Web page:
https://www.youtube.com/watch?v=s2xUteY_emM

June 19th:
Maurice (1987)
This is Merchant and Ivory film (they who produced many of the stylish British films based on the novels of E.M. Forster in the 1980s and 1990s) in which as IMDB states, ”after his lover rejects him, a young man trapped by the oppressiveness of Edwardian society tries to come to terms with and accept his sexuality.” The film stars Hugh Grant. E.M. Forster wrote the book on which the film is based in the 1930s when he saw his friends being discriminated against. Because of the subject matter, it was not published until 1971. Note the ending to the film. As opposed to most other films up to this point, the ending is not a tragic one, and this is one of the first films to predict same sex relationships in a happy light.
https://www.youtube.com/watch?v=jCqcuQkzvtw

June 20th:
Bent (1997)
Based on Max Sherman’s play and starring Clive Own and Mike Jagger. IMDB: “Max is gay and as such is sent to Dachau concentration camp under the Nazi regime. He tries to deny he is gay, and gets a yellow label (the one for Jews) instead of pink (the one for gays). In camp, he falls in love with fellow prisoner Horst, who wears his pink label with pride.”
https://www.amazon.com/Bent-Clive-Owen/dp/B07MWSFJDH (This is the only film this week that isn’t free, but you can rent it for only $1.99)

If you are not able to do that and have a Netflix subscription, and still want something to watch either in substitution or in addition:

The Death and Life of Marcia P. Johnson (2017)
From IMDB: “Victoria Cruz investigates the mysterious 1992 death of black gay rights activist and Stonewall veteran, Marsha P. Johnson. Using archival interviews with Johnson, and new interviews with Johnson’s family, friends and fellow activists.”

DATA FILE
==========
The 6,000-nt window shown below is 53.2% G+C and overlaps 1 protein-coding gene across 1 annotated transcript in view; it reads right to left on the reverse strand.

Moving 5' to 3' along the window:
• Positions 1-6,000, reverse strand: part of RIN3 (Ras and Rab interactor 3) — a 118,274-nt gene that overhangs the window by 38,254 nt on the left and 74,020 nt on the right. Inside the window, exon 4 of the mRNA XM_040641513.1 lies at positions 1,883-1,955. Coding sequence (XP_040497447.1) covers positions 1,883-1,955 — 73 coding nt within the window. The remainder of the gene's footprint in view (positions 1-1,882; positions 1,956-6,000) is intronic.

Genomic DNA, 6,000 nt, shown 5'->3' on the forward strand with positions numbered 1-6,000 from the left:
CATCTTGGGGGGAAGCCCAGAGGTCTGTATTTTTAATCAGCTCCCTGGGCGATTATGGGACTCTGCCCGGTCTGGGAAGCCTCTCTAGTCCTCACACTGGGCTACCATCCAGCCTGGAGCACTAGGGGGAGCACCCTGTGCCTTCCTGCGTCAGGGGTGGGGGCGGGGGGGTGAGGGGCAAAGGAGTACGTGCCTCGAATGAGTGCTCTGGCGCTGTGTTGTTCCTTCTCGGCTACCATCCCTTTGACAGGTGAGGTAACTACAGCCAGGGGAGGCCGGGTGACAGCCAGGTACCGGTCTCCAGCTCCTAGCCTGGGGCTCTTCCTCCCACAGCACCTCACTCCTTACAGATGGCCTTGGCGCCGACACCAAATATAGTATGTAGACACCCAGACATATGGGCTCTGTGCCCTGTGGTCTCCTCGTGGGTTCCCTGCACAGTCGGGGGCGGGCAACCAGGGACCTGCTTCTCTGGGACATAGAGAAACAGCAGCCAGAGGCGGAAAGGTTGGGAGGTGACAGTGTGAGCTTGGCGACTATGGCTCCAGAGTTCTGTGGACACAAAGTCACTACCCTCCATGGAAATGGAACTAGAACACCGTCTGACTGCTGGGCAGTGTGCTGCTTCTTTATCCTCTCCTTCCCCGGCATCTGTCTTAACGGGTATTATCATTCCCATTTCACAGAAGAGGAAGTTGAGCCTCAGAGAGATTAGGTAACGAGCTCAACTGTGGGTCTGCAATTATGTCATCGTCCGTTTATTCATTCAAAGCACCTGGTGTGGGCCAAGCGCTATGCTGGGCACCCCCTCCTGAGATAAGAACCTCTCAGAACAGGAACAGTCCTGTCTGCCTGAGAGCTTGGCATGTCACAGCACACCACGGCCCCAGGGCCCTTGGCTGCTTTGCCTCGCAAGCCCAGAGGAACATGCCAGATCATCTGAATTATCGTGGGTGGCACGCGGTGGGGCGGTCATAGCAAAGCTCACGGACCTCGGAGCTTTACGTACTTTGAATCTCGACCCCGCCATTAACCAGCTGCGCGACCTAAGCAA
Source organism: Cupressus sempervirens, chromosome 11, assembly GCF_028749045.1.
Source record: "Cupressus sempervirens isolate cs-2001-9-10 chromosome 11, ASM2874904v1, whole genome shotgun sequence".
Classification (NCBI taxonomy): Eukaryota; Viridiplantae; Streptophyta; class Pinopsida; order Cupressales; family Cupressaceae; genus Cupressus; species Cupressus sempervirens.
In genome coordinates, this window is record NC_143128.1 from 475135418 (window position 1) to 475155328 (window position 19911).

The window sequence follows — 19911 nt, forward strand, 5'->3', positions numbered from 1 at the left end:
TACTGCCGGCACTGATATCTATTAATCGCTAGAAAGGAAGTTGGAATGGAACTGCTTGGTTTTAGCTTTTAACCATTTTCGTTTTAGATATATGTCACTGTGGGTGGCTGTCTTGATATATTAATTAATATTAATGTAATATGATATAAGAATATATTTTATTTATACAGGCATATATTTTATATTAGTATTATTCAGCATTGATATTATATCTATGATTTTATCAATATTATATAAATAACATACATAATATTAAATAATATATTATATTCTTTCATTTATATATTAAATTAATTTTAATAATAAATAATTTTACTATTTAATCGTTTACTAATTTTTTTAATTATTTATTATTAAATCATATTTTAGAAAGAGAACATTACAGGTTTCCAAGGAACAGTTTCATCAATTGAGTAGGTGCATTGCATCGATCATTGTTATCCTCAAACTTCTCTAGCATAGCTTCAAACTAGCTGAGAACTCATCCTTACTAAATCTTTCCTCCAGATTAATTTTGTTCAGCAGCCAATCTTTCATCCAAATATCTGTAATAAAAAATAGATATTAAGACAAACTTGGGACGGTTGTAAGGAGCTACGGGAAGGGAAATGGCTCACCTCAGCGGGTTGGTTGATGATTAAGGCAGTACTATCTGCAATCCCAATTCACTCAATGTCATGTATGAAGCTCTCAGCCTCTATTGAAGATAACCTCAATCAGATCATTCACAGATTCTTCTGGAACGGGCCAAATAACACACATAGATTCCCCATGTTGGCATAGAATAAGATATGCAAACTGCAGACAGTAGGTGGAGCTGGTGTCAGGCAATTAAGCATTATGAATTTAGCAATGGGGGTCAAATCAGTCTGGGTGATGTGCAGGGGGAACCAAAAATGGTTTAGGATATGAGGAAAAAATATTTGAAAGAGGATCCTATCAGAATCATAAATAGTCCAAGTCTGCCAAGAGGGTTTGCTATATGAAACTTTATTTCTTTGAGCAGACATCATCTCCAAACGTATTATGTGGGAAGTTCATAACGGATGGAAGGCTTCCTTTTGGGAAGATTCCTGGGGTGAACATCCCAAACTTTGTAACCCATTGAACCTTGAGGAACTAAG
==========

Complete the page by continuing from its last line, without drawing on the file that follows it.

This film documentary is an important reminder of the prominent role that People of Color, transgender persons, and drag queens played in securing LGBTQ+ rights.
https://www.netflix.com/title/80189623?s=i&trkid=13747225

June 21st:
Christopher and His Kind (2011)
From YouTube: Christopher and His Kind is a 2011 BBC television film. It tells the story of Christopher Isherwood’s life in Berlin in the early 1930s. The film, adapted by Kevin Elyot loosely from Isherwood’s autobiography of the same title, was produced by Mammoth Screen and directed by Geoffrey Sax. Isherwood is played by Matt Smith, whilst the cast also includes Toby Jones, Douglas Booth, Imogen Poots and Iddo Goldberg.
If you have seen Cabaret (1972), you will want to compare that movie to this biopic. Cabaret, socially the Liza Minelli tour-de-force singing of the Kander and Ebb songs, is highly stylized. For a rougher depiction of 1930s Berlin and LGBTQ+ life, check out this film. Alas, I could currently find Cabaret outside of a pay per view site.
https://www.youtube.com/watch?v=I6dXZULCEyQ

4. Talk about it.

On Jun 30th 6:30 pm EST join Melanie Dunbar, Ph.D., Director of Behavioral Health at  Lake Erie College of Osteopathic Medicine for a discussion on Mental Health Wellness & the LGBTQ+ community. Meeting link is: https://us02web.zoom.us/j/5456521239
Proactive mental health wellness is vitally important. What does it mean to have mental health wellness? What exactly is it? What makes it up?
Disparities in access and quality of mental health care for the LGBT+ community create challenges for this community. This has even become more pronounced with new issues created by the pandemic and social unrest. How do we try to deal with this inequity and do what is needed for Mental Health Wellness.
Finally, how can you foster your own mental health wellness? What are the actions and concrete ways to do this? It is important to view mental health wellness as important as physical health and attend to it on a regular basis. We tend to make it more difficult for ourselves by trying to address it once a crisis has arrived.

Questions for Dr. Dunbar can be submitted to geaeinfo@gmail.com by Thursday, June 24.